The clearance of Sachsenhausen concentration camp
So close to liberation, the clearance of Sachsenhausen concentration camp cost more than a thousand inmates their lives. On 20 and 21 April 1945, as the front approached, more than 33,000 inmates, among them women and children, were forced to march on foot from Sachsenhausen towards the north-west. For most of them, the march ended with their liberation by Soviet and American forces between 2 and 4 May in the Parchim – Ludwigslust – Schwerin area, some 200 kilometres away from Oranienburg. For many survivors of Sachsenhausen concentration camp, the Death March and the provisional camp in the Below Forest remain to this day among their most vivid memories of their time as concentration camp inmates.
As early as the Autumn of 1944, “Reich Leader SS” Heinrich Himmler and the commandant of Sachsenhausen concentration camp, Anton Kaindl, were already discussing the clearance of the concentration camp close to the “Reich” capital city. The SS leadership’s original intention was to kill all concentration camp inmates in a massive murder operation involving dropping bombs, mass shootings or loading them on to ships and sinking them. But as the Red Army reached the River Oder in early February 1945, all these plans were dismissed as being technically unworkable. Instead, the First Camp Doctor was given the order to select all the inmates in the infirmaries and the so-called “Schonungsblocks” (blocks for the very weak) who were ill and unfit for marching and either to deport them in large convoys to the Bergen-Belsen and Mauthausen death camps or to murder them in the industrial yard of Sachsenhausen concentration camp. The rest were to be forced to march to the north-west along the narrow corridor remaining between the front lines of the Western Allies and the Red Army.
The Death March
The clearance of the camp started on 20 April 1945. With completely inadequate clothing and food and weakened by their internment in the concentration camp, the inmates trailed through northern Brandenburg and Mecklenburg under the eyes of the local population. They had to march up to 40 kilometres each day in cold, wet weather, and sleep in overcrowded barns or in the open air. Anyone who was unable to march any further was shot or beaten to death by the SS. The same fate threatened to befall those inmates who tried to get food or water at the side of the road. Only a very few inmates managed to get away from the heavily guarded columns and escape. The columns passed through many towns and villages and marched on both forest paths and populated country roads, where they encountered refugee treks and retreating Wehrmacht soldiers. Most spectators reacted with indifference, and only a very few offered any help.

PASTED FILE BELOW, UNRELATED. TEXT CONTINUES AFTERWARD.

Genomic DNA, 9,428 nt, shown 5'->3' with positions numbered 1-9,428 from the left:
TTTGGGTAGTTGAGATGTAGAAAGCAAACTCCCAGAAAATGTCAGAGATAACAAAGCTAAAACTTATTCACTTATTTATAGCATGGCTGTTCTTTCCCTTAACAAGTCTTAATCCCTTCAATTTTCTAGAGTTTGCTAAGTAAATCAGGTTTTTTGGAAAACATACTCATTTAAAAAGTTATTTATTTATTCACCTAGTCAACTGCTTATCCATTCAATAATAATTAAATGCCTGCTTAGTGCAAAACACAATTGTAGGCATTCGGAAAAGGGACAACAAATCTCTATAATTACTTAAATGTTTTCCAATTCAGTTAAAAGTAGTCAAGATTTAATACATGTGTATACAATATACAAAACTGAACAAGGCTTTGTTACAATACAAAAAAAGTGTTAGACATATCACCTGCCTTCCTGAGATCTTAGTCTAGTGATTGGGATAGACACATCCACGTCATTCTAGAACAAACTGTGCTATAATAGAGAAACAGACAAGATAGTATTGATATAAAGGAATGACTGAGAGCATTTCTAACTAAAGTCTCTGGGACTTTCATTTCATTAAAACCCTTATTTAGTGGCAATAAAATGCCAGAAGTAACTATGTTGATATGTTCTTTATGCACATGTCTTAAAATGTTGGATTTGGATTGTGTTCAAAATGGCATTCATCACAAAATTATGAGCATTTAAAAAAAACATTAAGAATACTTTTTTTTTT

The provisional camp in the Below Forest
The columns moved along various different routes towards Wittstock. In the Below Forest to the north of the town the SS corralled more than 16,000 concentration camp inmates on 23 April 1945 and the following days into a provisional camp partially fenced in with barbed wire. SS guards surrounded the section of the forest and left the people within to their own devices without any food, water or shelter. The guards were housed in a shepherd’s hut opposite the forest camp. For a short time, the camp commandant, too, was quartered with his staff in the nearby village of Below. After several days had passed, International Red Cross workers arrived, distributed food parcels and managed to get an emergency hospital set up in barns in the vicinity. The inmates in the emergency hospital were liberated by the Red Army on 1 May.
But most of the inmates were forced to carry on marching further to the north-west in columns that left the forest camp on 29 April. Near the town of Crivitz the bulk of the Sachsenhausen inmates met up with women from Ravensbrück concentration camp, whose death march had brought them there via the Malchow satellite camp not far from Below. Other columns were forced to march towards Ludwigslust. The closer the front lines approached, the more the order of the march disintegrated as more and more of the SS guards slipped away. Many inmates were liberated simply by being abandoned by the SS in the middle of the forest. But they were not in safety until the Eastern and Western Fronts met on 4 May on the Stör Canal near Raben Steinfeld. Depending on where the various groups of inmates were between 2 and 4 May, they were liberated either by the Soviet or the American army.